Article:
The Battle of Versailles exemplifies the most straight-forward relationship between architecture and fashion in Paris, when brands tap into opulent, beautiful, and historical settings to lend the same aura to their clothes. But it’s not always about finding the most lavish palais with availability. There’s something of a spectrum between tradition and iconoclasm, and where a designer shows (and how their clothes interact with the space) can tell us something about where they stand.

At the classical end of the spectrum, we have the grand historical buildings of Paris, the shows in Versailles or the Louvre or the shadow of the Eiffel Tower. Buildings like these allow designers to play with concepts of tradition and legacy. When Marc Jacobs showed with Louis Vuitton over the years at the Cour Carrée, he tapped into the historical power of the Louvre’s main courtyard and Renaissance style; when Raf Simons showed in the same space with Dior (SS15), he staked a claim not just to that aesthetic but to Jacobs’s legacy.

The Grand Palais and its long standing relationship with Chanel is the best example of this dynamic. Closed since 2021 for renovation, the building is reopening for the Paris Olympics, where it will host taekwondo and fencing. When it does, visitors will come into its spectacular nave through an entrance newly named after Gabrielle Chanel.

The Paris Air Show (Salon International de l'Aeronautique et de l'Espace', held at the Grand Palais in Paris, circa 1909., Chanel Fall/Winter 2017-2018 Haute Couture collection on July 4, 2017 in Paris, France.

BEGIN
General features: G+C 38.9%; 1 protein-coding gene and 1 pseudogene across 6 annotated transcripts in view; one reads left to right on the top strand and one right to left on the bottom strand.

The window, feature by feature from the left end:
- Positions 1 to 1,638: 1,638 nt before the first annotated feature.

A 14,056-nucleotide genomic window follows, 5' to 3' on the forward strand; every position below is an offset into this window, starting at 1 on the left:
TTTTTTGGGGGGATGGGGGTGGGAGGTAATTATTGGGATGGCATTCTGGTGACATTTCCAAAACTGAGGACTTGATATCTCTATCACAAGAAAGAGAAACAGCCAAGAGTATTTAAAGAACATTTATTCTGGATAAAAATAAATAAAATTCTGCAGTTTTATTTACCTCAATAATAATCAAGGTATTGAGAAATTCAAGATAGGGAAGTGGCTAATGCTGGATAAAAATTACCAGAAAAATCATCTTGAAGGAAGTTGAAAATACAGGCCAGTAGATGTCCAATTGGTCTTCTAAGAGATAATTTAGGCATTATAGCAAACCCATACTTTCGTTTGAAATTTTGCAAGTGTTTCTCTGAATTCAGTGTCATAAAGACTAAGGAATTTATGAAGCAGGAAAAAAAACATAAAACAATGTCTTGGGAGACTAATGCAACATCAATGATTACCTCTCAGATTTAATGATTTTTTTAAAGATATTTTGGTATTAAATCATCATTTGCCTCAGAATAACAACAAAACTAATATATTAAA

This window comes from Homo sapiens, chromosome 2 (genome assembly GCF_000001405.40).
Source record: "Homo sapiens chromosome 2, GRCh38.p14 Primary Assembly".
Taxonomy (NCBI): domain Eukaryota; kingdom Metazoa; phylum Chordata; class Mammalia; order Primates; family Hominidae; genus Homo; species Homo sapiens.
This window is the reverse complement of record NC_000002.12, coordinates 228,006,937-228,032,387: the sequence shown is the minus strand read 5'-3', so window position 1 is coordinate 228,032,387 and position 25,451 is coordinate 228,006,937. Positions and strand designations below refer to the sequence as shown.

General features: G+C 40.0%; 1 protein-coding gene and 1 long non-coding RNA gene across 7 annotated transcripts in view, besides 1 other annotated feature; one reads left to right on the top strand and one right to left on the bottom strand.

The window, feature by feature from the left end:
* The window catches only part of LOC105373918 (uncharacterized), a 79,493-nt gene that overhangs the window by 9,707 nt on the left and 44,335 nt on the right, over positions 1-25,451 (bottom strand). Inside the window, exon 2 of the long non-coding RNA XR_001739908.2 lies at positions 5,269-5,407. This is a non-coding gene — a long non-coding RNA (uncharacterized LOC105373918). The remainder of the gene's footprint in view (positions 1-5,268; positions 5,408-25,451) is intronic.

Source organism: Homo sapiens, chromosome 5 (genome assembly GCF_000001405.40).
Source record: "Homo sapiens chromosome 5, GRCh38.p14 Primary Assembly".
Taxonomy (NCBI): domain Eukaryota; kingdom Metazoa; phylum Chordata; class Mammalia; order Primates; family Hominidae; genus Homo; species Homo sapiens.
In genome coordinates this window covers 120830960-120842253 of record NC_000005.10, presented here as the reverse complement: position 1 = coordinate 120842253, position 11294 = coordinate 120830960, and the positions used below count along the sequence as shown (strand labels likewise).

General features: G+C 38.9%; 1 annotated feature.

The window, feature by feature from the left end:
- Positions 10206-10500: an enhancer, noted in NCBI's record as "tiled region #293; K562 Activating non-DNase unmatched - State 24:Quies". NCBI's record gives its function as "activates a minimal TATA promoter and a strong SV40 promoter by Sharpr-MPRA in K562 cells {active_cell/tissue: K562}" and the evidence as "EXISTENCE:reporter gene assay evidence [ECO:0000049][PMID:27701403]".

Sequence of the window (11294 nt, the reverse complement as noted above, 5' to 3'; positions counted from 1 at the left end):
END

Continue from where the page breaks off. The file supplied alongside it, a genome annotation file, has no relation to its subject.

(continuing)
Getty Images / Royer / Paul Thompson / FPG, Getty Images / PATRICK KOVARIK / AFP

The Grand Palais is a sprawling, 77,000 square meter blend of styles designed by four architects at the turn of the 20th century. The nave, designed by Henri Delgane, boasts the largest glass roof in Europe and has hosted some of the most important cultural events in French history. Chanel is the chief sponsor of the renovations, donating 25 million Euro to the effort. But while it may be Coco Chanel’s name on the door, it was Karl Lagerfeld who turned the Grand Palais into a fashion playground. Under his direction (with help from set designer Stefan Lubrina), Chanel turned the Grand Palais into a supermarket, a forest, a rocket launch, and more—15 years of spectacle. “I was always expecting that show,” said Herrero. “The Grand Palais has everything. It has the character, it has the location. It’s a blank canvas that you can transform.” 

Though it will host the Olympics, the Grand Palais won’t fully reopen until next year. When it does, Chanel will have a bigger space to play in. Francois Chatillon, of Chatillon Architectes, one of France’s few “Chief Architects of Historical Monuments” (a selective French certification for architects approved to protect, preserve, and promote architecture of national significance), has modernized much of the building while tripling its capacity. “We demolished more than we built,” Chatillon said, “The middle part of the building was totally divided and no one had been able to see it since 1937. Now you can see the beautiful structures of the building.” 

More importantly, an essential piece of the city will be back. Paris isn’t Paris without it. That’s what drew Lagerfeld to it. The Grand Palais, like his clothes, were rooted in a deep appreciation for the history of Chanel and Paris. As William Middleton puts it in Paradise Now, his biography of Lagerfeld, the choice to show in the Grand Palais meant “Chanel was now a national monument and it deserved to be shown in a national monument.”

On the other end of the spectrum are designers who reject Paris’s more traditional architecture for modern buildings or lesser known spaces. Consider the Centre Pompidou, the cultural center designed by Richard Rogers and Renzo Piano. Whether you call it structural expressionism, high-tech architecture, or simply postmodernism, the building is defiantly bulky and colorful. The building’s plumbing and heating are famously visible from the outside. When it was completed in 1977, it was a confrontational statement.